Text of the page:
Hilighting Fragments with JavaScript

Script to hilight document elements according to the URI # anchor.

This article dissects this code and demonstrates what it is useful for.

Introduction

A few months ago, whilst working on the WAVLAN [wavlan.gmm.com.au] site, I hit a problem. In a feeble attempt to be funny, rather than subtly having a go at committee members by name on the front page, I was linking to their names [wavlan.gmm.com.au] in the contact page.

The problem was thus : Just which person was I having a go at?

Depending on which name I had selected, it was not easy to work out which name I was linking to. Even worse was when I linked to one of the names at the bottom of the page, but because the page wasn't long enough, it positioned itself on another name. Damnit, my joke just failed!

Something had to be done to avert this major crisis...

Our Mission (should I choose to accept it)

Ideally, I needed something that would hilight the DIV element dynamically to show clearly who I was talking about. I thought of using some server-side scripting, but that would have meant more logic in there which just didn't seem worth it. Besides, I felt like tinkering with JavaScript and generally making more work for myself.

Of course, silly me didn't think to Google for it at the time - I found today that David Dorward [dorward.me.uk] wrote something to do this [dorward.me.uk] back in 2003.

Worth nothing is that whilst David's code works under IE (my script does not - and I haven't tested in any browsers other than Firefox), my script does have the advantage of mangling <a> elements to call the routine even for navigation of anchors within a page (check out the Contents menu above to see what I mean).

My apologies to David, I previously didn't note that his script does actually do the hilighting onclick. As such, his script is a little more robust than mine, with a few differences in features.

linkHilight.js

The script, which has recently been updated to use id attributes rather than silly <a name="foo"></a> elements (see my earlier discussion somewhere around here), can be found here [blog.griffin.homelinux.org].

It's released under a Creative Commons ShareAlike [creativecommons.org] licence, so you can do anything you like with it, so long as you give modifications back under the same licence.

Furthermore, it finds all the <a> elements in the document that have a href attribute containing a #, and adds an onclick event to cause the new element to be hilighted even for internal anchors.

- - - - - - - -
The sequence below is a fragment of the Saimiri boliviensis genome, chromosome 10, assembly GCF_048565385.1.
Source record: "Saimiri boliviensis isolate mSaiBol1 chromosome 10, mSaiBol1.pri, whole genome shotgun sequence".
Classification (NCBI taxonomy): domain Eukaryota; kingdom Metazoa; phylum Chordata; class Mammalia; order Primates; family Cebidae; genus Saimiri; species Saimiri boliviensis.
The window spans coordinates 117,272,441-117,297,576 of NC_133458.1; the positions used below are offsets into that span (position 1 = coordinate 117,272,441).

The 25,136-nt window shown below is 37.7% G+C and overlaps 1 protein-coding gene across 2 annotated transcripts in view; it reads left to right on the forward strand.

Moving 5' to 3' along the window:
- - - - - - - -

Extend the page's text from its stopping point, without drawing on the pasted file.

The rest of this article looks into how the script works, and how to use it.

Using the Script

The script is surprisingly simple to use.

When an anchor is in the URL, the script attempts to find the element with that ID, find the first <div> element which is a parent (or the element with the ID) and change it's class to contentItemHot.

Of course, this is all customizable, which will be discussed later.

Linking

The script has been designed so as that all you need to do is add a single one-liner to your page.

Using linkHilight.js

<script src="linkHilight.js" type="text/javascript" />

Of course, those of you still back in the dark ages that are using HTML4 (-1 Troll) you'll need to do the usual stuff afterwards.

I'm sure you know what I mean...

CSS

The CSS class that the script hilights using is customizable (see here) but the default is the contentItemHot class.

Something like this is all you need :

Using default class

.contentItemHot { background: red; }

Customizing

As I mentioned earlier, the general way the script works is quite easily customizable.

Script Configuration

//Variables for the parseAnchors function
//Parent element to hilight
var ANCHOR_HILIGHT_PARENT = "div";

//Class to set element to
var ANCHOR_HILIGHT_CLASS = "contentItemHot";

Custom Parent Element

As you can probably work out, ANCHORHILIGHTPARENT is the tag name of the element we want to hilight. This needs to be in lower case, but apart from that, there are no restrictions.

Custom Hilight Class

Similarly, the ANCHORHILIGHTCLASS variable denotes the class that the element will be changed to.

Conclusion

I hope you find this script useful, and if you have any feedback or comments, don't forget to drop them in the archive.

It's not perfect, and there are still quite a few things I'd like to get working (IE support for example), but it does offer a nice way for me to continue harassing my fellow committee members without confusion.

Oh, and nothing gets broked if it doesn't work!